SECTION TWO: THE RECOMMENDATIONS IN DETAIL

  Recommendation 1. FTEA believes that the Committee should press the Government to continue to do all in its powers to ensure that the northern section of CTRL is built along the agreed route without delay.

  The CTRL is major transport infrastructure project that demonstrates many of the key themes of the White Paper. It gives real meaning to the idea of integrated and sustainable transport by:

(a) Freeing up capacity for railfreight to take HGVs off the roads

  The White Paper acknowledges that poor infrastructure hinders efficient freight movement and supports the transfer to sustainable transport modes. The dedicated tracks for CTRL will free up the existing network and create significantly greater capacity for slower freight trains. This is in addition to the high speed, light freight that will use the Link.

(b) Releasing domestic lines for improved passenger services

  Domestic passengers from Kent will gain from new high-speed commuter services into London on CTRL as well as better local services on the existing network. These new services will attract users away from their cars.

  The new stations at Stratford and St Pancras will ensure the best passenger interconnections and dispersal, and provide the train paths and platforms needed when Waterloo reaches overcapacity in 2006. In doing so they will maximise passenger attraction, growth and revenues.

(c) Providing access to Europe, especially for the regions

  The second phase of the CTRL from northwest Kent through Stratford to St Pancras not only provides greater capacity for European connections servicing the South East, but also connects the regions to Europe. Access to Europe is seen by key agencies in the Midlands and the north as fundamental to economic growth and the concept of UK plc.

(d) Creating direct interchange with Underground, bus and main line transport systems

  The CTRL domestic services to Stratford and St Pancras will provide excellent connections with London's public transport systems.

  The multi-modal strengths of the St Pancras/King's Cross interchange will be enhanced by the connections with Thameslink services, especially when upgraded by the new station at King's Cross. This station is enabled and built by the CTRL, but is key to the Thameslink 2000 project which connects the South East region comprehensively through London.

  Vital London Underground improvements are also contingent upon the CTRL development at Stratford and St Pancras, as a further major ingredient in the integrated transport system for London and the South East.

(e) Providing an alternative to congested and polluting air travel

  Eurostar services are testimony to the alternative to air travel provided by high speed train links. The European experience is that the high speed rail links will also carry those who would otherwise drive.

  Recommendation 2. The Strategic Rail Authority should have a specific responsibility to take into account the regeneration benefits of new rail schemes.

  The White paper recommends that the Strategic Rail Authority should "ensure that rail transport options are assessed in a way which constitutes good value for money and optimise social and environmental gains". However the White Paper does not specifically refer to the need to make an assessment of the economic, or regeneration, benefits of rail schemes.

  FTEA believes that there has been a serious underestimate of the regeneration benefits of CTRL which has distorted the views of opinion formers of the merits of the scheme.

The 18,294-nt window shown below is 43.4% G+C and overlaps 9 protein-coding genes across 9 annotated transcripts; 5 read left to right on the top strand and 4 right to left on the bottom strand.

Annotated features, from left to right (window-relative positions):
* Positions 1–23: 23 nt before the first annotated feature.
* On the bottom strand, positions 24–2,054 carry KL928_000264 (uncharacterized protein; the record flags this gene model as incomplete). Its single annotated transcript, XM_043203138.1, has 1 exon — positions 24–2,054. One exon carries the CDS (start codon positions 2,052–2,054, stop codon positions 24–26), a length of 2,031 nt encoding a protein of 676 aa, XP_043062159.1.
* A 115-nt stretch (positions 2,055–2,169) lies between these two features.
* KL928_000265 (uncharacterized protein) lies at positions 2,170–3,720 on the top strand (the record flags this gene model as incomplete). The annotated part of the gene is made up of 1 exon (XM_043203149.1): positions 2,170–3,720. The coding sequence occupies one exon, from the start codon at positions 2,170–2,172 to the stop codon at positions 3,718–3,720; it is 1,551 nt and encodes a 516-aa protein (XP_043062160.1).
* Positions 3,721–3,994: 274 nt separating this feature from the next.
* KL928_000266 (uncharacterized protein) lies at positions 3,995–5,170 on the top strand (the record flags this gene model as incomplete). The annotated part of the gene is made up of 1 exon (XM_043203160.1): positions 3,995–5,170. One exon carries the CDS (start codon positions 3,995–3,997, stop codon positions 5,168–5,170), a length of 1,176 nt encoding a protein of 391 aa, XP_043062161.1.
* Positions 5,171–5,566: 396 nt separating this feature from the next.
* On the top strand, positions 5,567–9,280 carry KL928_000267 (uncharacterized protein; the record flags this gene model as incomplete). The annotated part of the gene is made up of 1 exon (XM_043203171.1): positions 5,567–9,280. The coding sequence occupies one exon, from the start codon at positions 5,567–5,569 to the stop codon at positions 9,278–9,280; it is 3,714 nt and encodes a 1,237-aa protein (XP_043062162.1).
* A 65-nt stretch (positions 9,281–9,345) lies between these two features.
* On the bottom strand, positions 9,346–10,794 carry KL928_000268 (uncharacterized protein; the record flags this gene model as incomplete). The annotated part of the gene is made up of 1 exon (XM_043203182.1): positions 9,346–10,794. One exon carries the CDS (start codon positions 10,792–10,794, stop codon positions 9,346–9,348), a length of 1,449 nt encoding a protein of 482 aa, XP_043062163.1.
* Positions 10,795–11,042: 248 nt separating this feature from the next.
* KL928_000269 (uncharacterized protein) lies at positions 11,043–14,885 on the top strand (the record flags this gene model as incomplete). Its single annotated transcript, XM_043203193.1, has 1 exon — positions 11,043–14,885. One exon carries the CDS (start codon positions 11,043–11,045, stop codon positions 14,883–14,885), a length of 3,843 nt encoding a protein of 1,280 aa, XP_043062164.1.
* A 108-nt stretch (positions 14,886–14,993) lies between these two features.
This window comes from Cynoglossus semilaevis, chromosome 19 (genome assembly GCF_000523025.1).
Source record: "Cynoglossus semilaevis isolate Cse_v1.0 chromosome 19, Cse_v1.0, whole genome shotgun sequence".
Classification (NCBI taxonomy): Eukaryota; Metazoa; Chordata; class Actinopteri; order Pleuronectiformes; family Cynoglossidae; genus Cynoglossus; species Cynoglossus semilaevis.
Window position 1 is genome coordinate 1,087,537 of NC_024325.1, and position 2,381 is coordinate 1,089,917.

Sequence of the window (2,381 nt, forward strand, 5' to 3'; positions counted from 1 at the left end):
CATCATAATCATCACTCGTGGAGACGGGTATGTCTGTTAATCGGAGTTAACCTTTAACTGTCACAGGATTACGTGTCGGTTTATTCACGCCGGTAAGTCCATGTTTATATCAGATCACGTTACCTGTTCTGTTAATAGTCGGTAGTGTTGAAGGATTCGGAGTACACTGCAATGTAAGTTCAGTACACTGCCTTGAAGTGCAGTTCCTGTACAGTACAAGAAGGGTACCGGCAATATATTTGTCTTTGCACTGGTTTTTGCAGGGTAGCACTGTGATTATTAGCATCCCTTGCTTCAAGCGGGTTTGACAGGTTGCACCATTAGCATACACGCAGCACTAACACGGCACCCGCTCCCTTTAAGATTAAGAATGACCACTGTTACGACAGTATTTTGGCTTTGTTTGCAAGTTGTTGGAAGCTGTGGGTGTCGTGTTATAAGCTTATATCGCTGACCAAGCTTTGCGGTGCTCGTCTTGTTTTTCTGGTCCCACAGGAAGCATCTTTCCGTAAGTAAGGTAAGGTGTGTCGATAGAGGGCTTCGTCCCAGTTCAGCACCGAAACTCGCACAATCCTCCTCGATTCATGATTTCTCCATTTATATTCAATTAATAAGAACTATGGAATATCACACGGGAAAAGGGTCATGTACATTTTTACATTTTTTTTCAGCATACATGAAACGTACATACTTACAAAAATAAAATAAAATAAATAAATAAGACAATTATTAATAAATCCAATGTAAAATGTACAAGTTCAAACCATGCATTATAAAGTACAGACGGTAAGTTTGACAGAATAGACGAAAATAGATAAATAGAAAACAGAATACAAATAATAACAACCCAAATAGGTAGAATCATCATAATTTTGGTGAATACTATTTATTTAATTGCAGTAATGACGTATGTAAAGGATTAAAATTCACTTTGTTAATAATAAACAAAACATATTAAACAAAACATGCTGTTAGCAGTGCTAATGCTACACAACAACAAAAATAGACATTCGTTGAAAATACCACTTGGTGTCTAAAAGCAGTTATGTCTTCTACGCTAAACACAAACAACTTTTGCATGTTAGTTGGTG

The sections below give examples of the employment and housing benefits of CTRL to East London and the indirect benefits to Kent of opening up domestic rail services.

  CTRL unlocks some of the largest urban regeneration sites in Europe. The potential of Stratford, King's Cross and the Thames Gateway areas along the route accumulates to over 100,000 jobs, not to mention a total 55,000 dwellings when Ebbsfleet is included.

  The St Pancras terminus alone releases a major inner-city site development potential for 13,500 jobs, 1,600 dwellings, and triggers £1 billion+ investment in the area as a whole.

  Such brownfield site recovery depends on CTRL coming to Stratford and St Pancras, while the connections to the Northeast and Northwest will provide significant additional economic benefits nationwide. Over £1 billion of regeneration benefits between the Channel and St Pancras have been identified by FTEA, and confirmed by the Government's own research.

  Until recently there was relatively little qualitative work undertaken on the impact of CTRL which was available in the public realm. The most substantive piece which had been conducted was carried out by the Department of Transport. The results were outlined in the "Explanatory Memorandum on Contracts with London and Continental Railways" which was produced in 1996. The 1996 figures are indicated in the table below.

Benefit1994-95 P's1 1997-98 P's1
£ million£ million

Increased value through time savings to international passengers 4,8005,280
Benefits to domestic rail operators arising from reserved capacity on CTRL 300330
Benefits to domestic passengers350 385
Regeneration benefits to Thames Gateway and east London 500550
Benefits from reduced road congestion100 110

Total6,0506,655

1 NPVs at 2/95 prices discounted to 1994-95. To estimate benefits in terms of current prices, we have taken the changes in the RPI and have increased the 1994-95 figure by 10 per cent.
Source: Berkeley Hanover Consulting Report on the benefits of CTRL to UK PLC for FTEA 1998.


  According to these figures only 10 per cent of the benefits from CTRL came from regeneration and environmental impacts. The same document indicated that within the Thames Gateway area a pessimistic assumption for the creation of jobs by CTRL would be in the figure of 50,000 jobs, whilst some DOE figures suggested that between 75,000-80,000 jobs could be created.